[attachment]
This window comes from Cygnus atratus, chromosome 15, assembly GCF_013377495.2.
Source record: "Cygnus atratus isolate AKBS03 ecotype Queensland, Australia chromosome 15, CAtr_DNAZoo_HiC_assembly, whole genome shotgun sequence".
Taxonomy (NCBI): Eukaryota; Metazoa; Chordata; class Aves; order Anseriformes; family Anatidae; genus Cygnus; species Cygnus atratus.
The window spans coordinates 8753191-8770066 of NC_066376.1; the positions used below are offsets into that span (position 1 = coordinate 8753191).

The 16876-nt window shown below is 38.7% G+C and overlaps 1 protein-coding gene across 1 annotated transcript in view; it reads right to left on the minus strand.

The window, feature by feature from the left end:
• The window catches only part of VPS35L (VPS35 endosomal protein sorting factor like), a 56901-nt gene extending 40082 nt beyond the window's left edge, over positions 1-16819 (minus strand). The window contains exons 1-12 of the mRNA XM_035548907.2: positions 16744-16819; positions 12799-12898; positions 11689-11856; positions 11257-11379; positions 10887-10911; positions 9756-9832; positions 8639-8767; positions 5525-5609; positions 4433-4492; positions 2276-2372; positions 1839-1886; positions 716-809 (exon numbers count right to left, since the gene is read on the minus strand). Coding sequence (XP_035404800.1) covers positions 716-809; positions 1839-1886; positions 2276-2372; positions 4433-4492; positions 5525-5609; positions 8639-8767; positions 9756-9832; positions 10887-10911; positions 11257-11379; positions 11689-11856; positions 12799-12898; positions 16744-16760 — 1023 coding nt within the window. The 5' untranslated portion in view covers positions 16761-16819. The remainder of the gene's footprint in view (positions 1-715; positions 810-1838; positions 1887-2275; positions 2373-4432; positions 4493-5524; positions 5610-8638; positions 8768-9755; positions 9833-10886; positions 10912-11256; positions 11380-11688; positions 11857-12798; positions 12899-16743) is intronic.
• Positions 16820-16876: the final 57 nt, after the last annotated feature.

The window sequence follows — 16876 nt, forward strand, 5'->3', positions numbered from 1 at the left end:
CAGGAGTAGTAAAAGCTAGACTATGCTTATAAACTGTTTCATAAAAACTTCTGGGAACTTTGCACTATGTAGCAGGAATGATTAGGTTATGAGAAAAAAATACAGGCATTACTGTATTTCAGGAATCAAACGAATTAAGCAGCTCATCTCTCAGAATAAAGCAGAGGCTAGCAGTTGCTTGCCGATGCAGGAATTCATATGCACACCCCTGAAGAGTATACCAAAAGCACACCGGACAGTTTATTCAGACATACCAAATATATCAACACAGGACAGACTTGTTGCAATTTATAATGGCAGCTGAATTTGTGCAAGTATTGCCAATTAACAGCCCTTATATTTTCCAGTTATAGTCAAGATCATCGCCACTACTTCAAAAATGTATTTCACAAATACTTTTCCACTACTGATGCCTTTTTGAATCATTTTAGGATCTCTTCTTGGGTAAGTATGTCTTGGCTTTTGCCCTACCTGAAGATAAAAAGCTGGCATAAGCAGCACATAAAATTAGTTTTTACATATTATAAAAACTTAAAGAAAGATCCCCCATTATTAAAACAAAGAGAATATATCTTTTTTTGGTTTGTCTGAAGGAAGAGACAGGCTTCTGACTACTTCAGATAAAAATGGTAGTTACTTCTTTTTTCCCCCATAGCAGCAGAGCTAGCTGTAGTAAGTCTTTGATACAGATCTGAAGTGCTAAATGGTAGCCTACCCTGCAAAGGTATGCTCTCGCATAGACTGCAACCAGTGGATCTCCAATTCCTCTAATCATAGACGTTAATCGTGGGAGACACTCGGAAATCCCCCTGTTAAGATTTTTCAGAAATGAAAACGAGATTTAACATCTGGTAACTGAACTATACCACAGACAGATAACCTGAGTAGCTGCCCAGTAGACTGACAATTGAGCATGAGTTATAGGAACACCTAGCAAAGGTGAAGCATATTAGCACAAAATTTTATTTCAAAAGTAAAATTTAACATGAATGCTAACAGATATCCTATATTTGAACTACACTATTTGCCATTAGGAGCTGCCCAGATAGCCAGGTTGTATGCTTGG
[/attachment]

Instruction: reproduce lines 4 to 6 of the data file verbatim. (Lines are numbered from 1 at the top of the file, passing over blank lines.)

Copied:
The window spans coordinates 8753191-8770066 of NC_066376.1; the positions used below are offsets into that span (position 1 = coordinate 8753191).

The 16876-nt window shown below is 38.7% G+C and overlaps 1 protein-coding gene across 1 annotated transcript in view; it reads right to left on the minus strand.

The window, feature by feature from the left end: